WASHINGTON -- Use of Visipaque (iodixanol), an iso-osmolar, nonionic contrast agent, did not reduce the rate of nephropathy in angiography patients with renal failure compared with less-expensive agents, researchers reported here.
WASHINGTON, Oct. 26 -- The use of Visipaque (iodixanol), an iso-osmolar, nonionic contrast agent, did not reduce the rate of nephropathy in angiography patients with renal failure compared with less-expensive agents, researchers reported here.
That finding emerged from a pair of trials that compared the low-osmolar contrast agents Isovue (iopamidol) and Hexabrix (ioxaglate).with Visipaque in high risk patients undergoing angiography.
On the basis of these data, it is reasonable to conclude that less expensive low-osmolar contrast agents such as Isovue "can be safely used in high risk patients when those patients receive some volume and possibly some antioxidant therapy," said Richard Solomon, M.D., of the University of Vermont in Burlington, who was principal investigator of the Cardiac Angiography in Renally Impaired Patients (CARE) trial.
The CARE trial and the Ionic Versus Nonionic Contrast to Obviate Worsening of Nephropathy in Chronic Renal Failure Patients (ICON), which was reported by Roxanna Mehran, M.D., of Columbia in New York, were both presented during a late-breaking clinical trials session at the Transcatheter Cardiovascular Therapeutics meeting here.
The CARE trial recruited 414 high-risk patients with an estimated glomerular filtration rate less than 60 mL/min and who were undergoing coronary angiography and randomized them to Visipaque or Isovue. In addition to renal insufficiency, 170 patients had diabetes. The endpoint was contrast-induced nephropathy as defined by three accepted definitions: increase in serum creatinine of 0.5 mg/dL or more, a 25% increase in serum creatinine, or a 25% reduction in estimated glomerular filtration rate.
"By every definition, there was no significant difference between the groups," Dr. Solomon said.
However, patients randomized to Isovue had "a significantly smaller mean increase in serum creatinine compared with the Visipaque group," Dr. Solomon said.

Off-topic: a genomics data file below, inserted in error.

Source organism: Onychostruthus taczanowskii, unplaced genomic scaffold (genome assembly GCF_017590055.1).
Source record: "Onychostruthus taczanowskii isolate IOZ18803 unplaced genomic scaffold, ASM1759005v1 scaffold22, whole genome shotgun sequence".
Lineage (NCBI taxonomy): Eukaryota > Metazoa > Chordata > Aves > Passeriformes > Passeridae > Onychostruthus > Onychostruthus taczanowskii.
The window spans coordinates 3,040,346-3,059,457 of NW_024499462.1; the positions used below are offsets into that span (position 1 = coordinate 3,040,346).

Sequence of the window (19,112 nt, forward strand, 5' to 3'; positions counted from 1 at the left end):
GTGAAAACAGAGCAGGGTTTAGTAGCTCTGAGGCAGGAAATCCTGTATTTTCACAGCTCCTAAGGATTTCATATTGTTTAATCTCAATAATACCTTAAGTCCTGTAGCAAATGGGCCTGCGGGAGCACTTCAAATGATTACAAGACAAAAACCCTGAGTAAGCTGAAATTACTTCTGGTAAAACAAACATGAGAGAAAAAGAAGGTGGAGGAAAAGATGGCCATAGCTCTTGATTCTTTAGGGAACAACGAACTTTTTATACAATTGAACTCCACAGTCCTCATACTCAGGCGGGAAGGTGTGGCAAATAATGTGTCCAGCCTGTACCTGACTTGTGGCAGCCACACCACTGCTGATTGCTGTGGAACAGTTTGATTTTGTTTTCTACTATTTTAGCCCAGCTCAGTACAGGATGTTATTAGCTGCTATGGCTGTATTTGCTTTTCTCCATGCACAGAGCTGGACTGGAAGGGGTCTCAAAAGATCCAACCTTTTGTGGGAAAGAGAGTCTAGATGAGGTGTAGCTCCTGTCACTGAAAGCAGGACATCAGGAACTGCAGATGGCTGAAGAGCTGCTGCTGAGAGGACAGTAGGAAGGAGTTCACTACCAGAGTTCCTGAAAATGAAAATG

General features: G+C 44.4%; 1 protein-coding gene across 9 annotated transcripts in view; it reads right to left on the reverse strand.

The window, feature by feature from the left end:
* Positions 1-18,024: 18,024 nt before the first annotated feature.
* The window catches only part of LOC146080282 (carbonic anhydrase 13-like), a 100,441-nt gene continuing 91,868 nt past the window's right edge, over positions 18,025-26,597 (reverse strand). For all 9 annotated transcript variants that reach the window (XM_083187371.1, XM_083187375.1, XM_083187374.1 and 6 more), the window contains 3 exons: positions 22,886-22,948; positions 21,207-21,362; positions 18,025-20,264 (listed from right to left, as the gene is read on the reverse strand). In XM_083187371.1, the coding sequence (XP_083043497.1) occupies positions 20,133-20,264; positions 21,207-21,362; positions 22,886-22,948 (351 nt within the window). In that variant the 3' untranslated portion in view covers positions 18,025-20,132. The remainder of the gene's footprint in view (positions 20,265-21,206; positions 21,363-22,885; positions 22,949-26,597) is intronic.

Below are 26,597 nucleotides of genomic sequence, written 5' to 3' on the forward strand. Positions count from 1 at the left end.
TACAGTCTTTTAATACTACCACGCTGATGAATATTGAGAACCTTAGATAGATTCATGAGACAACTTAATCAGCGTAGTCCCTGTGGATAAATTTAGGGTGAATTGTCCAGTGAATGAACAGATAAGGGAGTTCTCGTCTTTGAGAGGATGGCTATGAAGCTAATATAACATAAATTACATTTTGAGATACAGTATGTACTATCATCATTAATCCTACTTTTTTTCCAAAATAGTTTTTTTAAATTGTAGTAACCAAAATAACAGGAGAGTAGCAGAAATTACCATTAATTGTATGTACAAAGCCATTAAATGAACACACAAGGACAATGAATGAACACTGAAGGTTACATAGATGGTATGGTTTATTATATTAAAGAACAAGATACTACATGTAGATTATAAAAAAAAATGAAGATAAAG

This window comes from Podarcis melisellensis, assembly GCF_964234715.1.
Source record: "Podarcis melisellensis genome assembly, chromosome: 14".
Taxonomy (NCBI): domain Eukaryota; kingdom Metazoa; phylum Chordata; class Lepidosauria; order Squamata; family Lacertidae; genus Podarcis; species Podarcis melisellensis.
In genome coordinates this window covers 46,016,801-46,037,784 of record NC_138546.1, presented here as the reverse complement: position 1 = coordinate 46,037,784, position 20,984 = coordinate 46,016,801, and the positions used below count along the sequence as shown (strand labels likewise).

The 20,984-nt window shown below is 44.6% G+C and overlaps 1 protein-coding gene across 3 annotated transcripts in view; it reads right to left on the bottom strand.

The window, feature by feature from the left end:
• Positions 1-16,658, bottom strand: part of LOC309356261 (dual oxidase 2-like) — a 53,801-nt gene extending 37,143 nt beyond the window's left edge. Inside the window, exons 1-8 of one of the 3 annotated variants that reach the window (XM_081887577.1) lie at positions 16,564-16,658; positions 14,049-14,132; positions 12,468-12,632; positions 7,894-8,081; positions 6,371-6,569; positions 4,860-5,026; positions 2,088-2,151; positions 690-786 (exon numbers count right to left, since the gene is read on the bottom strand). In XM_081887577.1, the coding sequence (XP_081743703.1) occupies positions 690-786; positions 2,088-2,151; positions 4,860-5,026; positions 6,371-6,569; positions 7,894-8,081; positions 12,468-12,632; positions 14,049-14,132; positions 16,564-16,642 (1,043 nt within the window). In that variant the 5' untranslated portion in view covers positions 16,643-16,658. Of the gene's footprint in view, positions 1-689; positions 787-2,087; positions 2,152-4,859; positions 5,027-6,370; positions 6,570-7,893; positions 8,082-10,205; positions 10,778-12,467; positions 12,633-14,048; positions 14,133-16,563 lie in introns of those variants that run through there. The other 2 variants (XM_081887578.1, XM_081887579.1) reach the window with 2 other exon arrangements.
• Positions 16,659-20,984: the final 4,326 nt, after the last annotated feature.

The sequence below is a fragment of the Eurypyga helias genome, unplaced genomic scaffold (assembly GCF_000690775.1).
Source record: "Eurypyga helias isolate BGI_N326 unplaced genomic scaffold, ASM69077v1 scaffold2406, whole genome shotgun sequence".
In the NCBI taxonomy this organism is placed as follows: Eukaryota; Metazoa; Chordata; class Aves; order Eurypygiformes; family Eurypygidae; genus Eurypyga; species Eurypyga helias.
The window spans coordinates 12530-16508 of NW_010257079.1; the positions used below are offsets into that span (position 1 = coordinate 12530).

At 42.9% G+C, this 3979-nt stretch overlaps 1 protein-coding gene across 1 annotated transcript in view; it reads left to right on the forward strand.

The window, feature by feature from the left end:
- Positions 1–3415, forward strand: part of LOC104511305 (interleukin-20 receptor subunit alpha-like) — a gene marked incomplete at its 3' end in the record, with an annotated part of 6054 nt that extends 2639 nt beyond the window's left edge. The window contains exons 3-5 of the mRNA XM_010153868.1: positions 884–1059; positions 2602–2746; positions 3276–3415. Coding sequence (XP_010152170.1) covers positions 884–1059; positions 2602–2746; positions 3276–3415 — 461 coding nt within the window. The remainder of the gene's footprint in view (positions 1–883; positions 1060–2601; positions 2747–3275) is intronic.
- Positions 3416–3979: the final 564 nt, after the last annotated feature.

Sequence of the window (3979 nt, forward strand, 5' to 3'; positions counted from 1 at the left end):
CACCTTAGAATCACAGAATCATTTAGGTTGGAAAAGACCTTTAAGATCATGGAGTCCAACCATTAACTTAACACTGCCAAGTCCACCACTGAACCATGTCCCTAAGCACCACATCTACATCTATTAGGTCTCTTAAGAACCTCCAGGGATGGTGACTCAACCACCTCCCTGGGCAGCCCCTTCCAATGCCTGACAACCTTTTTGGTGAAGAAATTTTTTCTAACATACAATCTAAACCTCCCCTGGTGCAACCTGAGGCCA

The mean increase in the Isovue arm was 0.07 +/- 0.22 mg/dL versus 0.12 +/-0.23 mg/dL in Visipaque (P=0.03).
Dr. Mehran said 145 patients were enrolled in the ICON study at seven participating clinical centers in the United States and Canada. Patients had renal insufficiency with serum creatinine of 1.5 to 3.0 mf/dL, and 45% were diabetics. All patients were initially hydrated with an average of 3.7 L of fluid and then randomized to Hexibrix (n= 74) or to Visipaque (n=71). Investigators had the option of using N-acetyl-cysteine and 72% of patients did receive it as well.
During catheterization about half of the patients in each arm received at least 200 cc of contrast.
The primary endpoint of ICON was peak increase in the serum creatinine concentration between day zero, when the contrast agent was administered, and day three.
As in the CARE trial, "a similar efficacy regarding the change of creatinine was consistently observed between the two groups, independent from the presence of diabetes mellitus or the volume of contrast media used," Dr. Mehran said.
At a press conference, Dr. Mehran said that contrast-induced nephropathy most often occurs 24 to 48 hours after angiography and is characterized by creatinine increases that peak five to seven days after exposure to a contrast agent. Typically creatinine returns to baseline levels within a week to 10 days.
But the condition remains a leading cause of iatrogenic renal failure, morbidity and mortality after coronary angiography, especially in patients with chronic renal disease, she said.
Cardiologist Cindy Grines, M.D., of William Beaumont Hospital in Royal Oak, Mich., who served as discussant for both studies, said the evidence now suggests "any low-osmolar contrast agent would be acceptable for patients undergoing catherization or PCI as long as the patient was adequately hydrated."